Nearly a year after a video surfaced showing 25-year-old Black man Ahmaud Arbery being chased down the street of a South Georgia neighborhood, and eventually shot to death, the three men accused in his murder have been indicted on federal hate crime charges.
The video recording the deadly encounter sparked nationwide protests last year and triggered state investigators to take over the case. Within 24 hours investigators arrested two of the men involved who had faced no charges in the months before the video was released to a local radio station.
The suspects — Travis McMichael, 35, his father and former district attorney investigator Gregory McMichael, 65, and their neighbor William “Roddie” Bryan — were each charged with one count of interference with Arbery’s rights. Specifically, prosecutors allege the three men chased Arbery through the neighborhood on a public street “because of Arbery’s race and color.” They were also charged with one count of attempted kidnapping.
Travis and Gregory McMichael were charged with one count of using, carrying, brandishing and discharging a firearm during a crime of violence.
Wanda Cooper-Jones, Arbery’s mother, has sat through multiple hearings over roughly a year where she has listened as prosecutors showed text messages and social media posts laced with racial slurs from the suspects accused in her son’s death.
“The evidence was there. I’m so glad that they reviewed the evidence and took all that into play,” Jones told News4Jax. “It’s been disheartening coming from our community where I chose to raise my children to know that we were in a community they had such, such racial bias with it and it’s very disheartening.”
Special agent Richard Dial testified during a preliminary hearing on June 4 that co-defendant Bryan said during a May 13 interview he heard Travis McMichael say, “f---ing n-word” seconds after Arbery was shot.
Dial also testified about another instance when Travis McMichael, a former member of the Coast Guard, used the n-word saying he made the statement that “he loved his job because he’s out on a boat and there aren’t any n-words anywhere.”
The four attorneys representing the McMichael’s say they are disappointed in the indictment returned by the grand jury suggesting Arbery’s death was motivated by race.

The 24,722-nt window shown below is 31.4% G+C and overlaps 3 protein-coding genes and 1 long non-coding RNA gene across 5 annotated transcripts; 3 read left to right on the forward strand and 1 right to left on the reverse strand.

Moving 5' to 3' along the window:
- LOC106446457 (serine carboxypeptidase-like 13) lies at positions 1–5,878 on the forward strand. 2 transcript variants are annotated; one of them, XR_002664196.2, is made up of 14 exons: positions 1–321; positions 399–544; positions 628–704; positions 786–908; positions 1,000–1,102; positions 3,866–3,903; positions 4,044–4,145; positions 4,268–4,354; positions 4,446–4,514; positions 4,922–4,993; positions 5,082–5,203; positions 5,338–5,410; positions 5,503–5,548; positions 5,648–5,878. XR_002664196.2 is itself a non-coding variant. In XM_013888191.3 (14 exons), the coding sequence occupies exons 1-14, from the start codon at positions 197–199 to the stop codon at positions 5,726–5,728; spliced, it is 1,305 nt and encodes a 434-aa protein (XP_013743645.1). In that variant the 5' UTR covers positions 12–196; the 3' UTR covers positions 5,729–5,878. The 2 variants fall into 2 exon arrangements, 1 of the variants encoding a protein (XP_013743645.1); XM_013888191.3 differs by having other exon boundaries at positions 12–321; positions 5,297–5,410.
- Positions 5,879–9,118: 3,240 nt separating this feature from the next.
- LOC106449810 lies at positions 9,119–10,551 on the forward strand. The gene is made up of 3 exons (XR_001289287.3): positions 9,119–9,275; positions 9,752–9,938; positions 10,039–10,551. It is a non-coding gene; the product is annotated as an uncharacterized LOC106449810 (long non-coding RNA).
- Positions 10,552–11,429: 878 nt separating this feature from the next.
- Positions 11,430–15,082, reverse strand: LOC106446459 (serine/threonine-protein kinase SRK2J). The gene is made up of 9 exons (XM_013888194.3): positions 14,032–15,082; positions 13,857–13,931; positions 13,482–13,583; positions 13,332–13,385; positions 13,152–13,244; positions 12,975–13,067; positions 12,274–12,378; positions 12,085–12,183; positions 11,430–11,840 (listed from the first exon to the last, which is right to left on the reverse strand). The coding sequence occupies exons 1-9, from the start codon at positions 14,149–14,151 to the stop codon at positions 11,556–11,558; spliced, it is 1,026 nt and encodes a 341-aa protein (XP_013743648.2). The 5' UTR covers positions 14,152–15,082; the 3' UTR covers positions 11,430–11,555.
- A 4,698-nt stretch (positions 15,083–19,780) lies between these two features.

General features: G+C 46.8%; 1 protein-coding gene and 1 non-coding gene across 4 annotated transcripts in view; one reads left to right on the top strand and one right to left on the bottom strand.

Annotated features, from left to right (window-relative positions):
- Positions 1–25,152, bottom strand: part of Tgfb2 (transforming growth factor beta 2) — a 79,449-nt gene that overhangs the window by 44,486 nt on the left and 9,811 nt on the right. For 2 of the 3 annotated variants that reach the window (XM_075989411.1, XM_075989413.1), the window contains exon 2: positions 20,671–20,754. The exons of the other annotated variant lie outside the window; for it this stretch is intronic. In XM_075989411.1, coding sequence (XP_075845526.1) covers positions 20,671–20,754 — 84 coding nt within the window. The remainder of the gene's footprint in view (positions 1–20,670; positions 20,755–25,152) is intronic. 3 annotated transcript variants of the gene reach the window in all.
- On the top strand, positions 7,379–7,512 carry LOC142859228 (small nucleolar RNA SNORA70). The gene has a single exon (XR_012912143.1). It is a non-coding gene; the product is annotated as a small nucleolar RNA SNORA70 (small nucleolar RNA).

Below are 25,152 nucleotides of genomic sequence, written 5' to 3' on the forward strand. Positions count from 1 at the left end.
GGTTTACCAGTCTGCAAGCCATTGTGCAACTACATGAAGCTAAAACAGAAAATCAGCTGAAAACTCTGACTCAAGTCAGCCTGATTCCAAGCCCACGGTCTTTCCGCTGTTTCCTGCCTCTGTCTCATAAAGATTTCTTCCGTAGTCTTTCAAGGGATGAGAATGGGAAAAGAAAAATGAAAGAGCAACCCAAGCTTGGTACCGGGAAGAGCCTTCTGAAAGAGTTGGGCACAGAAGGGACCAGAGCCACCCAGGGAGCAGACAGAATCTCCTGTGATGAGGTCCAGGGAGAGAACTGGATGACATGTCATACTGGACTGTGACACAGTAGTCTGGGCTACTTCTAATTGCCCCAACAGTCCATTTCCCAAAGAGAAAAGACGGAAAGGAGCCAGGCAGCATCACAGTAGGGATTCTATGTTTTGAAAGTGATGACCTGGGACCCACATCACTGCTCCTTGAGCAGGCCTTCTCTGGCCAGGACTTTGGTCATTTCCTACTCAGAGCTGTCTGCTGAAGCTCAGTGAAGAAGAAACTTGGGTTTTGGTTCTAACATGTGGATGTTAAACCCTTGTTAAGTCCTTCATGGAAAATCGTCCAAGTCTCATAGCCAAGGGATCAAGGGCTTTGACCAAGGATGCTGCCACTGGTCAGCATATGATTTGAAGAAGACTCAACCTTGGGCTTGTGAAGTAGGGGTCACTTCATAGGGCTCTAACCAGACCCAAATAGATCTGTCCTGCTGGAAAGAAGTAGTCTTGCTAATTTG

“To say the McMichael’s pursued Mr. Arbery, when they knew he was the person who has been in that house, solely because of race and color belies the facts that were known and reported in 9-1-1 calls and police reports and actually testified to the grand jury down in the Southern District,” said attorney Jason Sheffield.
“You have to remember that what the prosecution has offered in the state’s case at these hearings are private messages between Travis and friends. Some are them are pretty awful jokes to them and references, but none of them speak to actions,” said attorney Robert Rubin.
Kevin Gough, the attorney representing Bryan, said in a statement “we are very disappointed with the decision of the Department of Justice to pursue the prosecution of Mr. Bryan. Roddie Bryan has committed no crime. We look forward to a fair and speedy trial, and to the day when Mr. Bryan is released and reunited with his family.”
The three men are expected to have their first appearance in front of a federal judge on May 11 in Brunswick. The next day, the prosecution and defense will meet for a hearing on the state charges in connection with Arbery’s death.
The Georgia Attorney General’s Office is also in the middle of an “active investigation” into the handling of Ahmaud Arbery’s case by the first two prosecutors, Jackie Johnson and George Barnhill.
Johnson employed one of the suspects, Gregory McMichael, for more than two decades. During a bond hearing for the McMichael’s, prosecutors played a voicemail where Gregory McMichael called Johnson after the incident asking for advice.
In response to questions from News4Jax, the Attorney General’s Office said the investigation is active and “remains a top priority.”